provided that firms can sustain different levels of returns which are dependent on the industry structure but which can also be enhanced by the use and basic understanding of the model. This is thus applicable to the Coke and Pepsi industries who are major rivals in the production of carbonated soft drinks.
The structure of the concentrated producers is such that a blend of raw materials ingredients are produced, packaged in plastic canisters and taken to the bottlers. Concentrate producers add artificial sweeteners to carbonated drinks while the bottlers add sugar or high fructose thus making the process of the former to be less capital intensive than the latter. Production cost is low under the concentrate producers with little capital being used on machinery, labor and overheads and still ensuring that production can serve the whole of the United States (Greenwald & Kahn 91). Innovation and sophistication is a key goal in the firm with high investments awarded to marketing, advertising, research, promotion and bottler support. However, key emphasis is given to the development of customer development agreements with other advanced companies to promote marketing strategies and employment of many people to meet the production demand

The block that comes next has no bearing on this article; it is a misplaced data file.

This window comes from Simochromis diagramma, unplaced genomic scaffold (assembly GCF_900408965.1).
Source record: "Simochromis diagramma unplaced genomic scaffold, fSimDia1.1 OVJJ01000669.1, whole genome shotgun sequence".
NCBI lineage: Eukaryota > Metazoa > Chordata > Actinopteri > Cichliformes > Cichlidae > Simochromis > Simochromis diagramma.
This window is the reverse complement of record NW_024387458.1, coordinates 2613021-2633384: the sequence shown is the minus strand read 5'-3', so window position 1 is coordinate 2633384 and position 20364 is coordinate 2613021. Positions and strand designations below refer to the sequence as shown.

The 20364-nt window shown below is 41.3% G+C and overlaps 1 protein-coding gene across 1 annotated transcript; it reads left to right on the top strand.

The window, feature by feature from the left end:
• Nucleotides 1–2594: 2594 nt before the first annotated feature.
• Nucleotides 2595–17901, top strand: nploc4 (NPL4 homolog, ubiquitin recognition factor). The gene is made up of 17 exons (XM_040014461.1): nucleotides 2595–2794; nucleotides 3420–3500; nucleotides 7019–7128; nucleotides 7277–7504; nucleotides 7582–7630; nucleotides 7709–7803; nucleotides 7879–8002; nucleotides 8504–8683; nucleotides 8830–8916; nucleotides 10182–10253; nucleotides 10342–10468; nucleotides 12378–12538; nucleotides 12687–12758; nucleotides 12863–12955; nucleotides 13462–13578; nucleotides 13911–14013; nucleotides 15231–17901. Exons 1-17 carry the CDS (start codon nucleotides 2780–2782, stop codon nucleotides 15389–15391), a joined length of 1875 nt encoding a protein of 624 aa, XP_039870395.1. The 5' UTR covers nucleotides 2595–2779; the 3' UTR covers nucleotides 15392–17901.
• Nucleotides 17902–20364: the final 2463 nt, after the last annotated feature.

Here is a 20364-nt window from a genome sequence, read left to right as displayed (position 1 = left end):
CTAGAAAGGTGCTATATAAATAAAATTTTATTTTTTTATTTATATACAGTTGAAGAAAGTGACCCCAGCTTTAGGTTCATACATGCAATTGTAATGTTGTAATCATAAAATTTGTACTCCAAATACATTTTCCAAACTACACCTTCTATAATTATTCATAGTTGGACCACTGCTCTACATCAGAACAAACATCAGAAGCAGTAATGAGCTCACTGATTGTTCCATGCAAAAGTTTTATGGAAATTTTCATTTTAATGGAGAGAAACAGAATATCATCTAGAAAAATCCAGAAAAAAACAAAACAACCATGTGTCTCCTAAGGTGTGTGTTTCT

Bottlers on the other hand add sugar, carbonated water, high fructose corn syrup to the concentrates and packed it ready for delivery to customers. The sales include maximization of space, positioning of brand, setting displays and points of sale and coming up with promotional activities. The process of the bottlers is capital intensive, involves high speed and high cost to produce packages that are of similar type and size. Much of the system is capital intensive with major investments being accounted for trucks and distribution process.
The industry structure of the concentrate producers is more attractive based on the model provided by Porter on industrial framework. The supplier power of the concentrate producers is higher than